VICE President Leni Robredo has already proven her leadership many times by cleaning up after the administration, her spokesman said yesterday, citing her activities to fill the gaps in the government’s COVID-19 response.
Ibarra Gutierrez made the statement as he pooh-poohed President Duterte’s Monday night tirades against the Vice President.
In his weekly public address, Duterte said Robredo is not fit to be president after she called him out for allegedly trying to “extort” from the United States government by seeking compensation in exchange for the continuation of the Visiting Forces Agreement (VFA) between Manila and Washington.
“At the time when the government’s COVID-19 programs were slow, VP Leni acted,” Gutierrez said in Filipino during a radio interview, adding: “It’s lamentable that the Vice President is subjected to slander and insults whenever she says something.”
The former Akbayan party-list lawmaker reminded the President that despite her office’s meager budget, Robredo had, among others, gone out of her way to provide personal protective equipment (PPE) to frontliners last year by soliciting help from the private sector.
Robredo’s office was able to raise P60 million, allowing her to distribute almost half a million PPEs.
“It’s very clear that if we’re talking about preparedness, VP Leni has already proven that.
Now, if the President is saying that (tirades) because he doesn’t agree with the position of the Vice President, that’s a different issue,” Gutierrez said.
Sen. Panfilo Lacson, who was likewise a subject of the President’s outburst, shot back that Duterte was wrong when he said that senators have nothing to do with international treaties such as the VFA.
“I may not be a lawyer like the President. But the last time I read the Constitution, a senator has something to do with international agreements. The President should refresh his memory by reading Article VII, Sec. 21 of the 1987 Constitution. It says: No treaty or international agreement shall be valid and effective unless concurred in by at least two-thirds of all the members of the Senate,” Lacson said.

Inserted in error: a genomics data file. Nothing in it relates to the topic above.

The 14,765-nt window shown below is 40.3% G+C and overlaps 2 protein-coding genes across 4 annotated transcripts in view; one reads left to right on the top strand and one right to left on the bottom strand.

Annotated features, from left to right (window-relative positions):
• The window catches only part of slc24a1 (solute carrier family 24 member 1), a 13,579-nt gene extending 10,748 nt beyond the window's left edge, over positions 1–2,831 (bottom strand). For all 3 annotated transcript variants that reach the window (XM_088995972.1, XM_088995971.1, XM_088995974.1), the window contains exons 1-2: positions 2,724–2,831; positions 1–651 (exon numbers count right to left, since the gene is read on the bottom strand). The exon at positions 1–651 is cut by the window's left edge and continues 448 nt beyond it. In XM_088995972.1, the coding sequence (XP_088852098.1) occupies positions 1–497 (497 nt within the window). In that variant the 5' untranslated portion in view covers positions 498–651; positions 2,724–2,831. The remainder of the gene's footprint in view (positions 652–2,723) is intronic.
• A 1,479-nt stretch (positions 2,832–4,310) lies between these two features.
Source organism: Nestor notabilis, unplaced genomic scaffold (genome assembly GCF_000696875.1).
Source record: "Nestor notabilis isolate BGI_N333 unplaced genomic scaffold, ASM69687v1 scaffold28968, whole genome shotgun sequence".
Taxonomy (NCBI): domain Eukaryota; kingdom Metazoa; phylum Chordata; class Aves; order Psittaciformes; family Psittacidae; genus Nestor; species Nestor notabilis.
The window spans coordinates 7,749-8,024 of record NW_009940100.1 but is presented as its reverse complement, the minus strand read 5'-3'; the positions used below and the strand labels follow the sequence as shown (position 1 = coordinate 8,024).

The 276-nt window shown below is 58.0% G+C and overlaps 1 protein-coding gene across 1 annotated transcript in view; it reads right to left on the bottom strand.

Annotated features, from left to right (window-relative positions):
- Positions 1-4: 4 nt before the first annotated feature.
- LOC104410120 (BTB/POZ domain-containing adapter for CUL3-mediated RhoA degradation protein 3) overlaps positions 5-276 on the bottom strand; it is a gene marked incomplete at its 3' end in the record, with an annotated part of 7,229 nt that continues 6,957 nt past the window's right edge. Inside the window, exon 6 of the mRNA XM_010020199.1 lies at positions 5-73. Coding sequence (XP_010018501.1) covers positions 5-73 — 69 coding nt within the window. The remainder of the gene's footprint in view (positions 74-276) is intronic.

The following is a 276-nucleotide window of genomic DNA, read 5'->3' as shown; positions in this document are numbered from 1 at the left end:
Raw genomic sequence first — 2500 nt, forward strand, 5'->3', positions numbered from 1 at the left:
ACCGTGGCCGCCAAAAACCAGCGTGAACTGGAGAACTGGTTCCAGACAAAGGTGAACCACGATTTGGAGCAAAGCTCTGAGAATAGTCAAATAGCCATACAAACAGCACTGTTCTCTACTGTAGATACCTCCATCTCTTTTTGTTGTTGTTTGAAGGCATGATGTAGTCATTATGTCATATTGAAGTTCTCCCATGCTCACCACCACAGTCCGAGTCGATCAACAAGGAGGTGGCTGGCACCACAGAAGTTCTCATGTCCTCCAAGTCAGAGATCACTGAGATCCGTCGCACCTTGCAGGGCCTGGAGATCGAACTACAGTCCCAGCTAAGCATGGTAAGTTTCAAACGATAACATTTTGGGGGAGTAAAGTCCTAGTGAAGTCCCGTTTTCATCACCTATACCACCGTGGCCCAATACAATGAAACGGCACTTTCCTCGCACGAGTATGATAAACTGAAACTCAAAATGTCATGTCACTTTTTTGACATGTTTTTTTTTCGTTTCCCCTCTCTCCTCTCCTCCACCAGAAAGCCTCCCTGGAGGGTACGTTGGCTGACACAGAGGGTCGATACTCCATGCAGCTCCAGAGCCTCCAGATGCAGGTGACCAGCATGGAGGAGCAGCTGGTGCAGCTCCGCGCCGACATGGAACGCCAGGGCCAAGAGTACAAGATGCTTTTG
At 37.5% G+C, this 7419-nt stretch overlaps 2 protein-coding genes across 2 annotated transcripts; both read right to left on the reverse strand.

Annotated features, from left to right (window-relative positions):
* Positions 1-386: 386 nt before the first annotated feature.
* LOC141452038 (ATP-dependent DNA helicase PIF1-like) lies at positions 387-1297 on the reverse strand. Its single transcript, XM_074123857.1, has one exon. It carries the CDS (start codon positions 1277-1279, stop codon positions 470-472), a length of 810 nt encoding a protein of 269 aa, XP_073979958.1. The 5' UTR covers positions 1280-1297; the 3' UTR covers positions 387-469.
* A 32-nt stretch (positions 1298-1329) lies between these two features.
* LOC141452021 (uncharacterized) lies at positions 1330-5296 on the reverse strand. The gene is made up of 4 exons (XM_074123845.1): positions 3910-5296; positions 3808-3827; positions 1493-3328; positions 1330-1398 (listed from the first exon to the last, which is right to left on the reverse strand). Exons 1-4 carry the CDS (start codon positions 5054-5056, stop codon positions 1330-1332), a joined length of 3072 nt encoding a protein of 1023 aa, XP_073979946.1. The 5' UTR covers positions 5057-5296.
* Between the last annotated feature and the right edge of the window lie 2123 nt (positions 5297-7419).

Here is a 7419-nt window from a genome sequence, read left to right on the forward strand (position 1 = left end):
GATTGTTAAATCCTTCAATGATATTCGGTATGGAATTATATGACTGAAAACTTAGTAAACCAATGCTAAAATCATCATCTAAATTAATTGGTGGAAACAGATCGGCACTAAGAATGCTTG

Lacson earned the President’s ire after he took to Twitter last Saturday and said that not all Filipinos are extortionists, in reaction to Duterte’s speech at the Clark Air Base in Pampanga last Friday that the US government “will have to pay” the Philippines if it wants to keep the VFA.
Lacson said Duterte’s statement leaves the bad impression that the Philippines is a nation of extortionists.
Lacson has deleted the tweet “after giving it a thought that the President’s intention was to get a fair shake of the agreement, only he could have said it in a more diplomatic way.”
Yesterday, Lacson reminded the President about the Senate’s pending petition for declaratory relief and mandamus before the Supreme Court seeking a ruling on the need for Senate concurrence in ending treaties like the VFA.
“There is a pending petition in the Supreme Court in this regard and the issue has not been settled. All the more that as senator, I have to do something with the President’s threat to terminate the VFA if the US doesn’t pay up,” Lacson said.
Presidential spokesman Harry Roque said the President was merely seeking just compensation from the United States government as part of his administration’s efforts to promote the country’s interest.
Roque said Duterte did not specify how the US can compensate the Philippines but mentioned that compared to other nations, the country has been receiving little to no help from the US whether in terms of military equipment or in protecting its territories against bigger nations.
Roque’s statement was in defense to Duterte’s tirades on Monday night, when he reminded critics that “the foreign relations or foreign policy is vested in the president alone.”
The President told Robredo to take a refresher course in law and Lacson, to consult legal experts first before commenting on issues.
“Ito naman si Robredo abogado (Robredo is a lawyer), I can forgive Lacson because he is not. They should look at the Constitution. The Constitution of the Philippines provides that the foreign relations or foreign policy is vested in the president alone,” Duterte said. – With Raymond Africa and Jocelyn Montemayor